13. Can anyone identify my grandfather's truck? Behind the truck his steam engine is running on a belt to the Red River Special threshing machine. Presumably it is the same truck that he removed the water tank used to service the steam engine and replaced it with a "camping" box-body. Possibly a Ford TT? There is a deer with a serious rack of antlers on the left fender.
  14. In addition to the after market enhancements put on this fine motor car, what is with the tires? The tread pattern is U.S. military, as seen on Jeeps and up to 1 1/2 ton utility vehicles. We had an old Army ambulance having tires with that very same U.S. government approved, military tread pattern.
  15. Lots of red 47 Olds, but there are others.
  16. It was just another day workin' in the junkyard with a John Henry size hammer. Hopefully that beautiful Chrysler roadster wasn't next.
  17. What is with the headlights? I have never seen lights like that before. The sad and unsafe right front tire is really a sight to see. There has been a lot of photos in this thread showing worn tires but this one is a prize winner. The front fenders are definitely minimal. Does anyone know the make of this car?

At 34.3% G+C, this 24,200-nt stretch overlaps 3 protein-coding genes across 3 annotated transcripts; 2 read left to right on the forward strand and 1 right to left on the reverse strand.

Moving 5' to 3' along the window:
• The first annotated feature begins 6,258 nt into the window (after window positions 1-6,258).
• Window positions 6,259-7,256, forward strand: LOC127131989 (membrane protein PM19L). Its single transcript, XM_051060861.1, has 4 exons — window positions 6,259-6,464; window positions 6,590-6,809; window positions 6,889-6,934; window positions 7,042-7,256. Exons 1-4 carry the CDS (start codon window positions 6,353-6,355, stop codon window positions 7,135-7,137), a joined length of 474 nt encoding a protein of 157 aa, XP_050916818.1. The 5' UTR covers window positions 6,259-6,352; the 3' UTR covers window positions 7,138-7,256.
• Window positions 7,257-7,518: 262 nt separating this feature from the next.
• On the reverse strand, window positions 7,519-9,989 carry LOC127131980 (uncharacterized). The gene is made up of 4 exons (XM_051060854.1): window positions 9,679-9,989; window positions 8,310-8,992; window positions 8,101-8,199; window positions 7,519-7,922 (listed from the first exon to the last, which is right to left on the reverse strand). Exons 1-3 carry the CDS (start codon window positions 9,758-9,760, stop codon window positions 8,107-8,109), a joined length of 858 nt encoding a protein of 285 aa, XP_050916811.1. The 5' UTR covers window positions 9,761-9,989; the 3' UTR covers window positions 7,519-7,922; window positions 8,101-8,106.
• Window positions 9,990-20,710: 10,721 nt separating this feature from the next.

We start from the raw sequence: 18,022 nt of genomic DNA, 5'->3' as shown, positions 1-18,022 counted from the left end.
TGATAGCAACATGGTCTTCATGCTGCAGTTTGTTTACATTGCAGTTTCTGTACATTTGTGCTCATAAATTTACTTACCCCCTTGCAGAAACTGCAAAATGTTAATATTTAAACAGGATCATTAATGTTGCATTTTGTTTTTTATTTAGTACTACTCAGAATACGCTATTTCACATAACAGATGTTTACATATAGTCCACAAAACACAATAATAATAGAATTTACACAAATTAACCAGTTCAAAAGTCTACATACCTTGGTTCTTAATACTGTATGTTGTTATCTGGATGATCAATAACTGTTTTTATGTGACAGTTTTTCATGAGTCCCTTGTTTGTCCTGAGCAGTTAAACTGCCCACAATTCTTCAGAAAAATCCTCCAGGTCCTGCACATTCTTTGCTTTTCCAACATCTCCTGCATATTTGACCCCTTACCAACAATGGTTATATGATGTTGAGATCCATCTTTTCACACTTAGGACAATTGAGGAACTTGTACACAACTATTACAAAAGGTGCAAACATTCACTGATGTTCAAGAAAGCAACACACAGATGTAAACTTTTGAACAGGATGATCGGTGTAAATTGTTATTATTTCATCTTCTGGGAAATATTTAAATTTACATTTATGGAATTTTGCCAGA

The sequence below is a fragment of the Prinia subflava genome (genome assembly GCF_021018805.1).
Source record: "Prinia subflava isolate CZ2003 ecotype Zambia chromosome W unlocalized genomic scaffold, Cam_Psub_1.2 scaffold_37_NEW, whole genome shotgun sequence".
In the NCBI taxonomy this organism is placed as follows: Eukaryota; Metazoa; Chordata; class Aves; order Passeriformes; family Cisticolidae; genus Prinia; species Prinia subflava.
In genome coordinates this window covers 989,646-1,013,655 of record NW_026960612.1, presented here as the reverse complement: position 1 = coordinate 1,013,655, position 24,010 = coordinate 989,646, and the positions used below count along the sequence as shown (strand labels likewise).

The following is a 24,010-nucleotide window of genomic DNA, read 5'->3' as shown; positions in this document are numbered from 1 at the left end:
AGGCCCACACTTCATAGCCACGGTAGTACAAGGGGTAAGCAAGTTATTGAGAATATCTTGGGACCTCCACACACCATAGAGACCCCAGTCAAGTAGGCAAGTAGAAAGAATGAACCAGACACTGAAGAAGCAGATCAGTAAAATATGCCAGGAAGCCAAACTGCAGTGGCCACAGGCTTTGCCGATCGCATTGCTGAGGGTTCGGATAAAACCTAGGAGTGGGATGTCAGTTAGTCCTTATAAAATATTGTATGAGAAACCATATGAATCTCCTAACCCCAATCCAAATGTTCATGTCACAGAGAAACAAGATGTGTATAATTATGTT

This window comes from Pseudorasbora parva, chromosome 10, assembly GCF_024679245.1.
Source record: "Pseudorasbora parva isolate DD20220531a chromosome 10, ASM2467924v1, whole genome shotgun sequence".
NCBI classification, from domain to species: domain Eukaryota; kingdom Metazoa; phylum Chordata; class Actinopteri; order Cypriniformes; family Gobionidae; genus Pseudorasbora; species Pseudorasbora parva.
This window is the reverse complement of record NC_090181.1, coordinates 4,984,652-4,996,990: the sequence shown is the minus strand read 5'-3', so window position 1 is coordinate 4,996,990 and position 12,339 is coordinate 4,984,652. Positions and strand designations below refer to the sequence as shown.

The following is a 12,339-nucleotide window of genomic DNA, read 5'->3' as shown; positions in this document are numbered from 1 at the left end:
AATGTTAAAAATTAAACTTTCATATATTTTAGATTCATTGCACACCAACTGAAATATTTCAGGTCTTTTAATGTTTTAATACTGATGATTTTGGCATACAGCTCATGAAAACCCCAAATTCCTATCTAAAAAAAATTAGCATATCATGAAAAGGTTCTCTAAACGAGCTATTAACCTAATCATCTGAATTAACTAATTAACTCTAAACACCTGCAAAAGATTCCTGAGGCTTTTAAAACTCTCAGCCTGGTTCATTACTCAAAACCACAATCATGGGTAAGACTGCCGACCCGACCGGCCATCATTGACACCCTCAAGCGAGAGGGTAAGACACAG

18. OK, my thank you to both dl456 and Jon37. I never knew about acetylene starting until now. The only Hudson product I have owned was a barn find 1935 Terraplane four-door sedan. Thanks again.
  19. On Hemmings there is '12 Hudson for sale. A photo of the engine shows spark plugs with out wires. I don't understand that. It seems it is easier to simply carry along spare spark plugs instead of having a complicate cylinder head with spare/unused plugs screwed in. Unless this is a straight 8 with small cylinders, and with 4 of them unused. ?
  20. Walt, your postings of the used prestige cars by the Rolls-Royce dealer is educational. It is interesting to learn the amount of "beating" the former owner took in order to acquire more prestige with a more expensive car. Thank you for the postings.
  21. Walt, I believe this Packard panel is what you referred to. 1st photo is a good view of the Packard, the 2nd photo is a Packard panel body that appeared several pages back. That particular panel body photo was identified as a body for a '37 Packard Model 115 chassis. That photo of the body was kind of dark so I put it into photoshop and cropped it to cut down on the amount of background white light, then increased the lightness to bring out more of the detail on the dark panel body. And it indeed looks like the body for the Packard, unless there was more than one of the Packard panel truck
  22. My father, tending the Shell gas station in St. Cloud, Minnesota in the 1930s. The Hamms beer sign is more of a Minnesota tradition that is Shell.
  23. This doesn't appear to be Duesenberg country.
  24. Interesting accident photo, automobile not identified, sourced to the City of Toronto Archives.